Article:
Session V: “The United Nations and the Korean Peninsula: Towards De- Escalation and Rapprochement on the Korean Peninsula”

Date: June 30th, 2021 – 10:00 CET

Ms. Srruthi Lekha, WFWPI’s UN Representative for Peacebuilding and Youth Leadership Amb. Dr. Jesus Domingo, Ambassador of the Philippines to New Zealand and Former Assistant Secretary of Foreign Affairs of the Philippines Dr. Tariq Rauf, Former Head of Verification and Security Policy at the International Atomic Energy Agency Dr. Angela Mickley, Professor of Peace Education, Conflict Resolution and Ecology at Potsdam University of Applied Sciences Mr. Heiner W.  Handschin Director, UPF Office for UN  Relations at UNOG, Geneva

The moderator, Ms. Srruthi Lekha, WFWPI’s UN Representative for Peacebuilding and Youth Leadership, introduced the session, which aimed to provide resources and good practices for the de-escalation of tensions through disarmament and trust building strategies.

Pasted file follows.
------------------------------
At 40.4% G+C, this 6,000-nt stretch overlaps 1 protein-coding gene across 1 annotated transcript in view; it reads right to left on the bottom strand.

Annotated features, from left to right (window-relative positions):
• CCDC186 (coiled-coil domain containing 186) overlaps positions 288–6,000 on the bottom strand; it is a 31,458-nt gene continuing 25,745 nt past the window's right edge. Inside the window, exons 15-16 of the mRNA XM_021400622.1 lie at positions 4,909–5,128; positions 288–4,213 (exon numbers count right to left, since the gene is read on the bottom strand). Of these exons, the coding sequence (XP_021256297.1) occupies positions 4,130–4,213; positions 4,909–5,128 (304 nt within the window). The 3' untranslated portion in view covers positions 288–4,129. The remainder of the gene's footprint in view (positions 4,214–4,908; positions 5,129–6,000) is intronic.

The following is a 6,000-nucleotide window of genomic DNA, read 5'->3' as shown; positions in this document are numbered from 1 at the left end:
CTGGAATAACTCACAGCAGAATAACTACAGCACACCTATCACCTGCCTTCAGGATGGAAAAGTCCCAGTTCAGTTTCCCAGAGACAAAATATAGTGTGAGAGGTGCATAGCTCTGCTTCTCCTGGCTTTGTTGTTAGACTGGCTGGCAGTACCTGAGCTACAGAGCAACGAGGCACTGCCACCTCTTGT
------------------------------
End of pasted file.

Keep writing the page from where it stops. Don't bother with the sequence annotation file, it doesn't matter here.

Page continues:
Amb. Dr. Jesus Domingo, Ambassador of the Philippines to New Zealand and Former Assistant Secretary of Foreign Affairs of the Philippines, said that he represented his personal views and not those of his government. He explained some of the terminology that is frequently used regarding nuclear weapons, mentioning their advantage of preventing nuclear war through the principle of “Mutually Assured Destruction”. “However, they violate international humanitarian law, he said, “violating the four principles of humanity, distinction, proportionality and necessity”.

He postulated on the positive effect it would have if most or all the money used for nuclear weapons were invested in the socio-economic development of a country. He concluded by saying that longtime experience has shown that sanctions never help to reach the goal, while severely harming the population of a country, and that other methods should be used to reach a necessary political goal.